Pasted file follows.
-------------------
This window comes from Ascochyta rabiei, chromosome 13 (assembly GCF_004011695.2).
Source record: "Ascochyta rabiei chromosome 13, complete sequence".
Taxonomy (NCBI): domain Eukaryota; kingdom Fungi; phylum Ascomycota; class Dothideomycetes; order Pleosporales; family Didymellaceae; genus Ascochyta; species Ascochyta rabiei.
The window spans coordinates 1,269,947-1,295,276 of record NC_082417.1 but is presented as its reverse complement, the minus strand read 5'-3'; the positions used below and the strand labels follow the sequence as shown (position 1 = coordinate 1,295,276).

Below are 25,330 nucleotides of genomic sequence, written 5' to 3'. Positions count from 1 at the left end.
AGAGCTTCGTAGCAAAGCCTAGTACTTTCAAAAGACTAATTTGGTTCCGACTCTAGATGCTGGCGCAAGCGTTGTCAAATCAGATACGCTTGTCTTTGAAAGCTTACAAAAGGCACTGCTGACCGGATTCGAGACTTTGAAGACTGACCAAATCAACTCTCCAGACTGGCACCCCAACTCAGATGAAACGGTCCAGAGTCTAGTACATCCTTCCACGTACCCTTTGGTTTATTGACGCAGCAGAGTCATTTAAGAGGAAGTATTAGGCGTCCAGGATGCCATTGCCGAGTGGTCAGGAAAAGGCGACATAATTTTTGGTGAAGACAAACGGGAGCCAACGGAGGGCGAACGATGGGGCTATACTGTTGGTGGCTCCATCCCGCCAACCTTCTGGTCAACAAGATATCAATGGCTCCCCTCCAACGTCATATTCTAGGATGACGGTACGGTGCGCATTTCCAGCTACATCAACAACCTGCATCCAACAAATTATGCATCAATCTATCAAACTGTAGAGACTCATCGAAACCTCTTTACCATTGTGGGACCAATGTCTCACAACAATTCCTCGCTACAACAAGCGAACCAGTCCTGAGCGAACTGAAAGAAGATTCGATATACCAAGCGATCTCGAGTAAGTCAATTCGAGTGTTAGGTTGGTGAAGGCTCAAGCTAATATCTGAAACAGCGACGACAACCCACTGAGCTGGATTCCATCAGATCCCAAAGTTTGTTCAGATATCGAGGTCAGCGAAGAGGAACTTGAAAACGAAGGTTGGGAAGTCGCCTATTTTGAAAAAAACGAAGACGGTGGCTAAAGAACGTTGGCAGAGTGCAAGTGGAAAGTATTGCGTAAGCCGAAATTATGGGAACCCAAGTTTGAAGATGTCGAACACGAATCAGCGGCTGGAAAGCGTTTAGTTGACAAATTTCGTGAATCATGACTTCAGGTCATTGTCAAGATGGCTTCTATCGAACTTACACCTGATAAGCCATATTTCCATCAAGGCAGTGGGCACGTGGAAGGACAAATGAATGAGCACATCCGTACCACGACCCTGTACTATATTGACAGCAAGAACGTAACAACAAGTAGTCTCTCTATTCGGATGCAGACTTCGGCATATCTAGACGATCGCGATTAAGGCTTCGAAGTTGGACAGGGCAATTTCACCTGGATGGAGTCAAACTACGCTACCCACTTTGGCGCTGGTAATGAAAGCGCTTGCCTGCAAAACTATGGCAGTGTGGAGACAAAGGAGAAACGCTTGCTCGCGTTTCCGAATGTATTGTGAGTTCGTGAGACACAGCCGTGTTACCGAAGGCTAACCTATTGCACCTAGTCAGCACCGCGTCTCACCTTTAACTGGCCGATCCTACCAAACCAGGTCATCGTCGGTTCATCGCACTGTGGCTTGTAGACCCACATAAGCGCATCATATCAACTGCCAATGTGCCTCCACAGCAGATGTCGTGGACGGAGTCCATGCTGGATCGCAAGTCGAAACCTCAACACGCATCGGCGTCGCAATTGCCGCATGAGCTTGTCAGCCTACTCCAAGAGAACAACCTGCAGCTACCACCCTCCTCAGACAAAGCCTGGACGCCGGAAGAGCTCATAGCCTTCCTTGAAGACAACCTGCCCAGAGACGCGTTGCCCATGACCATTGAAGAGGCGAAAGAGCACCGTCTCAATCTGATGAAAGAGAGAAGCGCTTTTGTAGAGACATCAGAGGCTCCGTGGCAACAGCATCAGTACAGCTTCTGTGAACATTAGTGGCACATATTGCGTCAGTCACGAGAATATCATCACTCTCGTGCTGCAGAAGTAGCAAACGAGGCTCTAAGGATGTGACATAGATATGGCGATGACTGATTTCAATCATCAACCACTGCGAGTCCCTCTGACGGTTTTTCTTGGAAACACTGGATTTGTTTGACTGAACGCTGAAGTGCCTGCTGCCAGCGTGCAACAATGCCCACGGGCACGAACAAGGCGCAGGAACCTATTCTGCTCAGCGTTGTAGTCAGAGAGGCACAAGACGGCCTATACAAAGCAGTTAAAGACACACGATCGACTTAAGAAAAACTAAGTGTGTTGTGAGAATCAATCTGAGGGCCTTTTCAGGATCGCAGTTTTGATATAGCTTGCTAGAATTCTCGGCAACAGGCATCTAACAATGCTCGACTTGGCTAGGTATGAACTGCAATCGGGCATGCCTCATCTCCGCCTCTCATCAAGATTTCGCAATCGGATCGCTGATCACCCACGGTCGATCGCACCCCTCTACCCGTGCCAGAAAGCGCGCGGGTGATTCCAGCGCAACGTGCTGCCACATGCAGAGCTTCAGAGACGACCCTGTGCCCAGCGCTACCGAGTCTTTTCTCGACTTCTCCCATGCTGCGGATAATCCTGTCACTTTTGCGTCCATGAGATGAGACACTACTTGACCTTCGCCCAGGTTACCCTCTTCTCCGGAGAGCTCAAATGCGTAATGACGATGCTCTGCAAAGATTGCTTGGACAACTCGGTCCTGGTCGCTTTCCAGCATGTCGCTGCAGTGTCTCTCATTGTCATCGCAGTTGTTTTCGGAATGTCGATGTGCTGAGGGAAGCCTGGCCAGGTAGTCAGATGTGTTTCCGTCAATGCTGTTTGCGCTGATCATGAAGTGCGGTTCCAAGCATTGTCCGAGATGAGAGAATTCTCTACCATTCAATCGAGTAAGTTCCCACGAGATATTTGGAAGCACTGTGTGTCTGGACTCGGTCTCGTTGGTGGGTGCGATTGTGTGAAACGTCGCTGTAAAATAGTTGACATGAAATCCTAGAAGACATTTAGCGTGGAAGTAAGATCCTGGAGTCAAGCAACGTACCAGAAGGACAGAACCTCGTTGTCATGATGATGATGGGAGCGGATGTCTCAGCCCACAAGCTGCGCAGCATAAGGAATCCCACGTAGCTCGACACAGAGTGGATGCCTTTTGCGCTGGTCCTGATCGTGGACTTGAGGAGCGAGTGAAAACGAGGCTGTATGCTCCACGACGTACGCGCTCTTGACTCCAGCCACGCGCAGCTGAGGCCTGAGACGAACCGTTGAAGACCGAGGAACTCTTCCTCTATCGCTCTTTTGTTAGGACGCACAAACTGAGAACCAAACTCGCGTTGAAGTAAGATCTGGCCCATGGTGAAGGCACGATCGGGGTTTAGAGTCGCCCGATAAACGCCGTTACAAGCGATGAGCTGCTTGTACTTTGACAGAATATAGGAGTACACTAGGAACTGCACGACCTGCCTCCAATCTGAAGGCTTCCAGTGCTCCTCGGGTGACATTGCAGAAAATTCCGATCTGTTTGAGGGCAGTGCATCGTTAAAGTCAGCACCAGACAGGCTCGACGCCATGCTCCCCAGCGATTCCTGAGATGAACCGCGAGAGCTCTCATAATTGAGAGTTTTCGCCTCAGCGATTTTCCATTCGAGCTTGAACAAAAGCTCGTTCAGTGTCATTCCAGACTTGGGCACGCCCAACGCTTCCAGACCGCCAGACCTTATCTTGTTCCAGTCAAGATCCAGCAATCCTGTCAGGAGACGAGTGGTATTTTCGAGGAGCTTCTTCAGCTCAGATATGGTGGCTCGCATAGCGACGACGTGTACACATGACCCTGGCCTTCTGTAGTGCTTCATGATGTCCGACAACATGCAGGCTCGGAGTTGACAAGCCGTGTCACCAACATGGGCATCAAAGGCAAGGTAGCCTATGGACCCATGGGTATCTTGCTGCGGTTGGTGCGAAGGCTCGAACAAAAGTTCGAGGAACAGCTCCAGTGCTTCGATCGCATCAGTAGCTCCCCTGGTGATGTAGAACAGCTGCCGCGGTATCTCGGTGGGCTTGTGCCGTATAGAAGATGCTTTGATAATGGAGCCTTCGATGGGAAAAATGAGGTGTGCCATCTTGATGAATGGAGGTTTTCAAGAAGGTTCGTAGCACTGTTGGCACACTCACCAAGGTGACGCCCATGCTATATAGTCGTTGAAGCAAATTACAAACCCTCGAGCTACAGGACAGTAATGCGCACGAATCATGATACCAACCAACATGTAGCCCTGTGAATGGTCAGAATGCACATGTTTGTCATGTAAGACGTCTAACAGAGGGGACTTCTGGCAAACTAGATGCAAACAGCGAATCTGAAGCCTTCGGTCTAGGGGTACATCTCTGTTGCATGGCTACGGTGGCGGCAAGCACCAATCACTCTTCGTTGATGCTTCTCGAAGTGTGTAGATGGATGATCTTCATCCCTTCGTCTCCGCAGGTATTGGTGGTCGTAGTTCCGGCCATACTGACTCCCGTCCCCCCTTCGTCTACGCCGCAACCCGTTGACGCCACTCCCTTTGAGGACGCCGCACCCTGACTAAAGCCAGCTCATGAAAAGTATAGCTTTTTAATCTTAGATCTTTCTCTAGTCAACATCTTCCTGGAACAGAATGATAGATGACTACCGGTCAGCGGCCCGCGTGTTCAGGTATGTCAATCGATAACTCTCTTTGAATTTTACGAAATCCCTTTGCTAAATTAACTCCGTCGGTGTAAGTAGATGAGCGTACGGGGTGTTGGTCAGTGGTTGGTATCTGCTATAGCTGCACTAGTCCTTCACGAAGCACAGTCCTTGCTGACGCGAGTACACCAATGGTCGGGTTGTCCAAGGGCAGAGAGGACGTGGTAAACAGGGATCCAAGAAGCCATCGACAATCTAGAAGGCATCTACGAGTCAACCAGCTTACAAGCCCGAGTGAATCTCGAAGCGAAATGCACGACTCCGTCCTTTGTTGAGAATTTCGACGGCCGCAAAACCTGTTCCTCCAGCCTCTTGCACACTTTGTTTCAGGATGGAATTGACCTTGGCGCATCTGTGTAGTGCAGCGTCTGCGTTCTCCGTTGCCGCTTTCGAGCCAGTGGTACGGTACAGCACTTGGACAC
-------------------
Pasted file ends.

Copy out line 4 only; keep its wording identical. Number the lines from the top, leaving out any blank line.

The window spans coordinates 1,269,947-1,295,276 of record NC_082417.1 but is presented as its reverse complement, the minus strand read 5'-3'; the positions used below and the strand labels follow the sequence as shown (position 1 = coordinate 1,295,276).